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Evidence of Need for the Charter on Professionalism for Healthcare Organizations

By Diana J. Mason

February 21, 2017

Anthony Armada

Last week, I shared information on a new Charter on Professionalism for Healthcare Organizations. The group that developed the Charter found that several leading journals were not interested in the topic. It didn’t seem to be a compelling topic. Evidence of hospital wrong-doing seemed to be off their radar screens, even thought the impetus for the Charter was physicians saying that they couldn’t live up to their own standards of professionalism because of pressures from their own healthcare organizations.

Today, Modern Healthcare has reported that Anthony Armada has resigned as the CEO of Swedish Health Services in Seattle after the Seattle Times reported that Swedish had pushed neurosurgeons there to increase the volume of surgeries, resulting in a 39% increase in net operating revenues in 2015. At the same time, there was an increase in invasive surgeries, when a less invasive alternative was available, and an increase in serious complications. The Times article notes,”Hospital leaders recruited one doctor from another institution as he dealt with an internal investigation and allegations that he had high rates of complications and may have performed unnecessary surgeries. At Cherry Hill, more allegations of patient care problems emerged about the doctor, but administrators promoted him to a top leadership position.”

Safety was also compromised by inadequate staffing. Nurses were forced to sometimes work 20 hours or more and to care for more than one patient in intensive care–both developments known to be associated with higher rates of complications and death.

It’s a compelling reason for widespread circulation and discussion of the new Charter. I hope readers of this blog will circulate the Charter to friends and colleagues, as well as urge health care organizations (and their boards of trustees) to use the Charter to evaluate their level of professionalism, including whether they are sacrificing their missions of service for profits.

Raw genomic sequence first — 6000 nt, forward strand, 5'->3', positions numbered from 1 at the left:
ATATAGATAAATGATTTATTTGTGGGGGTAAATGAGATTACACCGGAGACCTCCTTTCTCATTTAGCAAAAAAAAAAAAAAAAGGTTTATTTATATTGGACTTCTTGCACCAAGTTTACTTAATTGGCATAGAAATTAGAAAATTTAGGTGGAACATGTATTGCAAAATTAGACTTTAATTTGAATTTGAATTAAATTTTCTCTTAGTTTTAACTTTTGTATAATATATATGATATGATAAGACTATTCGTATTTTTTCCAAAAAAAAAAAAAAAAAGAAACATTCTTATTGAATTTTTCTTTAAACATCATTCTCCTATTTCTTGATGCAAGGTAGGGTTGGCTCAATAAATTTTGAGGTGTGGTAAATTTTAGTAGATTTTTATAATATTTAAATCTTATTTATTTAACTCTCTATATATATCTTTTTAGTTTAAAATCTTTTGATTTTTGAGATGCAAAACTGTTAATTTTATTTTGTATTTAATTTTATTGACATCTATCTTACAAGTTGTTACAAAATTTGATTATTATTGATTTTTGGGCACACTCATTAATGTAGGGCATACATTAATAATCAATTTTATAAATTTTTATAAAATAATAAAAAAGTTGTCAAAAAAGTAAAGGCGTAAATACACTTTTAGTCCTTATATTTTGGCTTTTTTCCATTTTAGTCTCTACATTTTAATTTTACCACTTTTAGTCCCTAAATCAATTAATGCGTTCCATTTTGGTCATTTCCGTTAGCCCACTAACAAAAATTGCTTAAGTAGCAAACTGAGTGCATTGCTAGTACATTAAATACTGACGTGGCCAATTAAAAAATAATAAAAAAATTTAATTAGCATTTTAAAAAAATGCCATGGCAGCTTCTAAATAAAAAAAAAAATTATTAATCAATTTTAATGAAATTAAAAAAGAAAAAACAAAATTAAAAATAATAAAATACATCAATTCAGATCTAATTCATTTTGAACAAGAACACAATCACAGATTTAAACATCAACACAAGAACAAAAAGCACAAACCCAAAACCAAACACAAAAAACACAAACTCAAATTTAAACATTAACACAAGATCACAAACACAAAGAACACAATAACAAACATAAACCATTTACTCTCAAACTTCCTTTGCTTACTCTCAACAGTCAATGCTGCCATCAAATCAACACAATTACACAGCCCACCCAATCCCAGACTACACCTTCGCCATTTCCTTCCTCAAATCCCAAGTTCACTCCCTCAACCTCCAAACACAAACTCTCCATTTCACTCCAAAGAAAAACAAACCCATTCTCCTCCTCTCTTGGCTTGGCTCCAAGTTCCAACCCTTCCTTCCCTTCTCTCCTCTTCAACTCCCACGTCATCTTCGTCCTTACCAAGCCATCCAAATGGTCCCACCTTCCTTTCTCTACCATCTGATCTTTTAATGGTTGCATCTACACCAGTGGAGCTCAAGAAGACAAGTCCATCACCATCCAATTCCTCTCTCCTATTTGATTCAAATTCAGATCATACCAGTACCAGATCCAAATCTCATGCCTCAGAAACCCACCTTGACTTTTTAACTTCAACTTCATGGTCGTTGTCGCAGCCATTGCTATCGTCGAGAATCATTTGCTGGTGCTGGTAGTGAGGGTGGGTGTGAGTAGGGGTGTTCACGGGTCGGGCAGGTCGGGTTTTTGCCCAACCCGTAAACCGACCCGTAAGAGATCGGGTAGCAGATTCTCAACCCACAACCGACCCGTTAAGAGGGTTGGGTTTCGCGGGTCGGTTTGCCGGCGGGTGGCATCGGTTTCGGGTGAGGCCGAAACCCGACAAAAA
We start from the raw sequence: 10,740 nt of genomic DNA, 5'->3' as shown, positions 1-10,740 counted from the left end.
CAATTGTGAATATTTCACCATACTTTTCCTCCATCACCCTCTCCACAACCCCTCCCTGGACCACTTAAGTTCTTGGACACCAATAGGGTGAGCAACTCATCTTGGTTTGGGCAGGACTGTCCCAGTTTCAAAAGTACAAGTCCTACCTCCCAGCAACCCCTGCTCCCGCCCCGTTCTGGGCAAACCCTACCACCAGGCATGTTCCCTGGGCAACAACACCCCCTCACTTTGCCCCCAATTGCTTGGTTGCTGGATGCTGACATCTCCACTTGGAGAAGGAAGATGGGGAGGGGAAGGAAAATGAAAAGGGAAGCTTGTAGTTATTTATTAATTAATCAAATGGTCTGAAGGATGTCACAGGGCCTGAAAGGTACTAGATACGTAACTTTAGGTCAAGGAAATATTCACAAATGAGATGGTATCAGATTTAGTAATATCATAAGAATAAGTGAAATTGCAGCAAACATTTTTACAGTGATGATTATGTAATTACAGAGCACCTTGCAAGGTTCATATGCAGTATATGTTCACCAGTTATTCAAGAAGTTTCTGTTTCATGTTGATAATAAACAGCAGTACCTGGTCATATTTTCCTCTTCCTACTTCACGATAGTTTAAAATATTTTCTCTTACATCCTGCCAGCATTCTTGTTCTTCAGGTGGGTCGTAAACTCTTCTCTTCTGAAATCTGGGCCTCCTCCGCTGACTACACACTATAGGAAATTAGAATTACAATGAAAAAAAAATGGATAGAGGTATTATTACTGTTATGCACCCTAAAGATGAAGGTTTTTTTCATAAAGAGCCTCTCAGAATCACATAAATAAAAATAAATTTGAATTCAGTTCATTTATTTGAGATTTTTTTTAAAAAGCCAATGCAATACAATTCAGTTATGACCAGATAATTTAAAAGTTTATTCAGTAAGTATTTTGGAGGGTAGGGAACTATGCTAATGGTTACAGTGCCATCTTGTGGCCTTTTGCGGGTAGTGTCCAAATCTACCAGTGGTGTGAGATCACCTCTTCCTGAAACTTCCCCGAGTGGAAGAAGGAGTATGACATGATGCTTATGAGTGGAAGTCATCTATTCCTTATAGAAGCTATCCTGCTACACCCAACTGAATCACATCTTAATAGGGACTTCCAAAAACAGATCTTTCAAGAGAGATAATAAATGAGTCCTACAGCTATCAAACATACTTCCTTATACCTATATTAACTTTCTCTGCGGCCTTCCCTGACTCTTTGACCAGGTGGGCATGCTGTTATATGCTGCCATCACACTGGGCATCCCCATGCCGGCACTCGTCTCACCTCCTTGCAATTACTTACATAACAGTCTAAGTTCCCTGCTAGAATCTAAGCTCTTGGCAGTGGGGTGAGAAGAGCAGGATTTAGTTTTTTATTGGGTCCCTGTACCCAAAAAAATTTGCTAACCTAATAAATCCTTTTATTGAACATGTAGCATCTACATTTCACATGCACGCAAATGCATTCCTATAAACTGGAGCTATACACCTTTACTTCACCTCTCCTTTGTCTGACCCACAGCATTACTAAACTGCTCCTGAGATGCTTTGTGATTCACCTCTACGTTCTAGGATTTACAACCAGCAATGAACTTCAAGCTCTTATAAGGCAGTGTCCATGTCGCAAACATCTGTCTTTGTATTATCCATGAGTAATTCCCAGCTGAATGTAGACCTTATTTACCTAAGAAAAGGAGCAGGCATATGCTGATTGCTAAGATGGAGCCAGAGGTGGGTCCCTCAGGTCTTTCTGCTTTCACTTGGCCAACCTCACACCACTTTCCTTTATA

Diana J. Mason
Diana is a founder of the Center for Health, Media & Policy, and HealthCetera Radio. She is the President of the American Academy of Nursing, the Rudin Professor of Nursing at Hunter-Bellevue School of Nursing, and a health policy expert and leader. Diana tweets @djmasonrn.

A New Charter on Professionalism for Healthcare Organizations

By Diana J. Mason

February 17, 2017

Healthcare organizations face enormous challenges in these times that are so uncertain about where health policy is moving under the new federal administration. The Affordable Care Act required challenging changes by these organizations and now they’re contending with guessing about what will change in the state and federal policies that could affect their ability to operate.

There is a long history of healthcare organizations putting their financial health before the health of their patients and the communities they serve, including turning a blind eye to a cardiac surgeon who performed unnecessary surgery for reasons of profit–for himself and the hospital. When organizations behave unethically, it often puts pressure on clinicians to put the organization’s priorities before the patient’s. While there are codes of conduct and standards of professionalism for healthcare professionals, there have been few guideposts or standards of professionalism for healthcare organizations. Until now.

There is a new Charter on Professionalism for Healthcare Organizations developed by an interprofessional group that included patients and consumer advocates (transparency: I was a member of the workgroup). I wrote about the charter, why it’s needed, and its themes for JAMA News Forum. You can read it here:

JAMA News Forum doesn’t permit comments on its website, but I would welcome your thoughts here. And please do share the Charter with friends, colleagues, trustees and employers.

Diana J. Mason
Diana is a founder of the Center for Health, Media & Policy, and HealthCetera Radio. She is the President of the American Academy of Nursing, the Rudin Professor of Nursing at Hunter-Bellevue School of Nursing, and a health policy expert and leader. Diana tweets @djmasonrn.

Repeal, replace, or repair – what’s at stake for Medicare

By Liz Seegert

February 9, 2017

As Republicans in Congress move forward with plans to repeal, replace — or maybe just “repair”  the Affordable Care Act, there’s a tremendous amount at stake — not just for the 20 million individuals who could lose health insurance, but also for 57 million Medicare beneficiaries. But, Democratic party leaders vow to fight any changes that will affect millions older Americans who rely on this program.


credit: Edward Brown, AcademyHealth

During her keynote address at the Academy Health Policy Conference in Washington, DC, on January 30, House minority leader Nancy Pelosi of California reminded the audience that the ACA has helped to extend the solvency of Medicare. “We took savings and used it to prolong Medicare’s solvency and added benefits, like free checkups and the rest and reduced the cost of Rx drugs by moving to close the donut hole,” she said.